First Committee of the Hebrew Language, 1912. Eliezer Ben-Yehuda, father of the modern Hebrew language, is on the far right in the front row.

Long story short, Hebrew began to be revived during the First Wave, and during the Second Wave, it broke out of the school and home settings to be used in public venues. This is the only language in all of history to be resurrected in this way. Sure there are plenty of folks who know languages like Latin, Sanskrit, and Ancient Greek, but those aren’t national languages, nor did they go from languages without any native speakers to languages with millions of native speakers.

Part of the resurrection of Hebrew included the adoption of empowered new names, and throwing off old names smacking of the shtetl and an oppressed people without their own homeland. Hebrew, not Yiddish, is our lingua franca, as sorry as I am that Yiddish has become an endangered language.

Mendele Mocher Sforim (Mendele the Book Peddler), né Sholem Yakov Abramovich, 1836–1917, one of the founders of modern Hebrew literature

The resurrection of Hebrew went hand-in-hand with the Hebraization of surnames. There were several styles of doing this:

Repurposing a forename. Say, if your belovèd grandpap was named David, you might change your surname to Davidi; if you felt great admiration for the Patriarch Jakob, you could change your surname to Ya’akov; if your mother Mirjam were murdered in the Shoah, you might become Bat Miriam; if you’d lost your belovèd brother Daniel to a pogrom, you could become Daniel.

Translating your birth surname into Hebrew, or giving it a Hebrew twist; e.g., Lebovitz could become Lev; Bergman translates into Harari; Abramowicz becomes Ben Avraham; Rozental is shortened to Rosen; Davidovics is shortened to Davidi; Berg is switched to Barak; Rosen becomes Vardi; Goldberg is Har-Paz.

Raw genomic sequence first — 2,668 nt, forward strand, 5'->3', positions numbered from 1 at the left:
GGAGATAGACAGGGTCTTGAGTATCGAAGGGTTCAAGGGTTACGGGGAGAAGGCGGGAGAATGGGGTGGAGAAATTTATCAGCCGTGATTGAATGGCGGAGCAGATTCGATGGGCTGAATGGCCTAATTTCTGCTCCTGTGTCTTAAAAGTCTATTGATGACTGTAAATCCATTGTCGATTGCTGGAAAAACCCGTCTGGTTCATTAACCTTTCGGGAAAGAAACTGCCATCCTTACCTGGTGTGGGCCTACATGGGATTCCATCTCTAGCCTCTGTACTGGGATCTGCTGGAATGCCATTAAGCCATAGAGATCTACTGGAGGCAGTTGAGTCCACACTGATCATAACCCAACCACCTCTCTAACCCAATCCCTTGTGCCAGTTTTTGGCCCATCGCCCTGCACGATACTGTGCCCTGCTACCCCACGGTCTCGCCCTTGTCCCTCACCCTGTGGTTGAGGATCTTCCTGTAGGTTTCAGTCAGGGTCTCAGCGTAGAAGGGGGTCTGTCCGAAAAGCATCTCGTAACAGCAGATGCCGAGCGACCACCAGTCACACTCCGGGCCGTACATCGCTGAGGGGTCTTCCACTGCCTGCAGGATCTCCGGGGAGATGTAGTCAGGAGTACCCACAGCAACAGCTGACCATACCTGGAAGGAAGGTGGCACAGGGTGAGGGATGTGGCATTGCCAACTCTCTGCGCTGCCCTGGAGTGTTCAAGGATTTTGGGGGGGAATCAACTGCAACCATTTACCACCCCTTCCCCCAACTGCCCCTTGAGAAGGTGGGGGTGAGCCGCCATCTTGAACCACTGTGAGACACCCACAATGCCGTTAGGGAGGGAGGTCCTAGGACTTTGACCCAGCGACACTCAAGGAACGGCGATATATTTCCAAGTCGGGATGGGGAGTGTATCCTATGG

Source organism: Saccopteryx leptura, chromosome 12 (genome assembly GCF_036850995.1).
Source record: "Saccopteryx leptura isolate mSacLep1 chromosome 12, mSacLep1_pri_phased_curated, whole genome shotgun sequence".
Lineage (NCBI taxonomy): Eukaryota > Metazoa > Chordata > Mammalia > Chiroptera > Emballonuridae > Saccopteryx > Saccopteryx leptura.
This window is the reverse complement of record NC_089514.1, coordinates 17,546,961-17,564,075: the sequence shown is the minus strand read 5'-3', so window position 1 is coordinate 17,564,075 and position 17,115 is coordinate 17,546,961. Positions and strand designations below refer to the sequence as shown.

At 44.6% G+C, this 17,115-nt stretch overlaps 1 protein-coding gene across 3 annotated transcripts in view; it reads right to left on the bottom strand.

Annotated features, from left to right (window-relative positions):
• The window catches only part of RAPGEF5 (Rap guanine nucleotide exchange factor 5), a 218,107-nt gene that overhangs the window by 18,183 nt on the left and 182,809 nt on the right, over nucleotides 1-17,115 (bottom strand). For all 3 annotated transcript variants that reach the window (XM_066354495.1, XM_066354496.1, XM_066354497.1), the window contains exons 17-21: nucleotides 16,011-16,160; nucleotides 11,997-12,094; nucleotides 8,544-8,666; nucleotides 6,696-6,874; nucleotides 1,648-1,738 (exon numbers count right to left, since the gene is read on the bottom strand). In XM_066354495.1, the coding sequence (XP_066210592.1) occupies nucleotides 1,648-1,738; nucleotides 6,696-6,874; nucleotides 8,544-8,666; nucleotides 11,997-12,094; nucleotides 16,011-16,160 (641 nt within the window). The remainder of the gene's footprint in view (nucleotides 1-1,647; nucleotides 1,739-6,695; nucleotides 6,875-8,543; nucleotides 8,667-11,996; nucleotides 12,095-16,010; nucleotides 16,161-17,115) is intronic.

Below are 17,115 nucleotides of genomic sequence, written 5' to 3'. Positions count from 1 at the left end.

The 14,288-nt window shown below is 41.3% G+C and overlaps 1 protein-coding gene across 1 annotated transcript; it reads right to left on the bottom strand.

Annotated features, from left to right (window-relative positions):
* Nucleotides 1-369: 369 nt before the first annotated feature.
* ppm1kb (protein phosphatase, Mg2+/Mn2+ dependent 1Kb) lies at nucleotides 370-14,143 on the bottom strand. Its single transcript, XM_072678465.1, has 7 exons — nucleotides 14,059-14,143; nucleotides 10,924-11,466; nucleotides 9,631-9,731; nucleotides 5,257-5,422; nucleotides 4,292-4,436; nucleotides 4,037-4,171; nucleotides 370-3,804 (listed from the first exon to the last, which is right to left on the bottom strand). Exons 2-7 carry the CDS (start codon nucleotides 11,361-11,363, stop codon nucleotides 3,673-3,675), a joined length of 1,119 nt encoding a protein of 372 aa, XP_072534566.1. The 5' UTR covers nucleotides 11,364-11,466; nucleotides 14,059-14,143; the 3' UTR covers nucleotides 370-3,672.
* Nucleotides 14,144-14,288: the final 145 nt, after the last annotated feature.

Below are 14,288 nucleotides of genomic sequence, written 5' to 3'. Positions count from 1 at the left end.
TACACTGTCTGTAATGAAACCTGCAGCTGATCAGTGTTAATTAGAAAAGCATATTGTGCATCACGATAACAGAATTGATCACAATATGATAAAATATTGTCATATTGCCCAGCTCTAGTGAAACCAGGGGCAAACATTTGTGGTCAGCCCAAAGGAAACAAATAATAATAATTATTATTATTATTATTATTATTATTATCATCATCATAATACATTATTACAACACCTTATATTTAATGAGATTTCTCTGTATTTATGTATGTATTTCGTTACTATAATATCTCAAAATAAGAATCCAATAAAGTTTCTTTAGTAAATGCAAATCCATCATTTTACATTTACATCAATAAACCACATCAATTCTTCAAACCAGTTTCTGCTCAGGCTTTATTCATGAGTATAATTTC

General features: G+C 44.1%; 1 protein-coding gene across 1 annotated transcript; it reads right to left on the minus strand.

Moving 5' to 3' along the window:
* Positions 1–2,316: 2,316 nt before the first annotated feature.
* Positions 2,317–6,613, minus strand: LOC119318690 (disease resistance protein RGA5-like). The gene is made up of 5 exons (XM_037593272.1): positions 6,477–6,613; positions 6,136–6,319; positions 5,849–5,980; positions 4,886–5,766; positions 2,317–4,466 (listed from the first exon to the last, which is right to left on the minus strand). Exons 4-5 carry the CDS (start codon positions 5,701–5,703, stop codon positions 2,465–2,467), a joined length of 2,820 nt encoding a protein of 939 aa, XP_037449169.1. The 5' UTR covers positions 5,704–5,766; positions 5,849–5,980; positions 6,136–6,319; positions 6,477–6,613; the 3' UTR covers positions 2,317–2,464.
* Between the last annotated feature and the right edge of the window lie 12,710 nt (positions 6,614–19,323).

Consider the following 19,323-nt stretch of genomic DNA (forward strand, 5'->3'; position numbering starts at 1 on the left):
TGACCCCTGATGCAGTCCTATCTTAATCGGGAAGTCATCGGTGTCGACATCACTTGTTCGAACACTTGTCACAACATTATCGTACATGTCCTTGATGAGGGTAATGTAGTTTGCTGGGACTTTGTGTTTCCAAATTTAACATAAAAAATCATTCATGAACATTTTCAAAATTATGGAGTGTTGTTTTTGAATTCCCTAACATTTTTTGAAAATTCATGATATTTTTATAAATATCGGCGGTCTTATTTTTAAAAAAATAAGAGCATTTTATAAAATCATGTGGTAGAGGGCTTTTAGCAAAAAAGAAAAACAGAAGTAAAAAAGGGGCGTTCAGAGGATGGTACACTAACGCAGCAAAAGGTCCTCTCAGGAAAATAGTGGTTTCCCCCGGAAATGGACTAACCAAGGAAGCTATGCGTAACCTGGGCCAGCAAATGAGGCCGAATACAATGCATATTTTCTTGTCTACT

Taking inspiration from flora and fauna or geography; e.g., Rotem (desert broom), Nitzan (flower bud), Yarden (Jordan), Hermoni, Eilat, Golani, Alon (oak tree), Kineret (the Hebrew name for the Sea of Galilee), Tomer (palm tree).

Words with great personal symbolism; e.g., Shachar (dawn), Amichai (my people are alive), Maor (light), Eyal (strength), Cherut (Freedom), Bat Or (daughter of light), Keshet (rainbow).

It was similar with forenames. Many people adopted names of Biblical and historical figures they admired, took names from their family trees, and chose names with meanings they loved. Other names preserved part of the birth name’s sound; e.g., Adrián becomes Adriel, Aranka becomes Ariella, Csilla becomes Ilana, Móric becomes Mordechai.

First known Hebrew translation of Shakespeare, 1818, Solomon Löwisohn, “Are at this hour asleep!… Uneasy lies the head that wears a crown” monologue from Henry IV

Though Hebraization was all but legally mandatory for many decades (so much so many Sephardic and Mizrachic children were given new surnames in school, without their parents’ knowledge), not everyone supported it. Many people were proud of their surnames and the long histories or famous bearers they represented, such as Sasson, Rothschild, Einstein, Abrabanel, LaPaz, Sasportas, and Saadia.

Others retained names denoting membership in the priestly or Levitical castes, like Kahan, Katz, Levine, Levinsohn, Azoulai, and Kaganovits. A number of Sephardic surnames were Hebrew to begin with. Still others couldn’t bear the thought of erasing their birth names as though they’d never been, effectively severing their entire family history and starting over with an alien identity.

Today, the trend towards Hebraization has not only significantly slowed, but also been reversed. Many new immigrants in recent decades have kept their original names, and many people with long roots in Israel have taken back ancestral names to feel closer to their particular ethnic origins.

Would you change your name (in part or full) if you moved to a country with another language? Do you agree or disagree with how many immigrants in the past (to Israel, the U.S., Canada, the U.K., France, Australia, etc.) changed their names to try to better blend in with the host culture? Are there any altered names in your own family tree?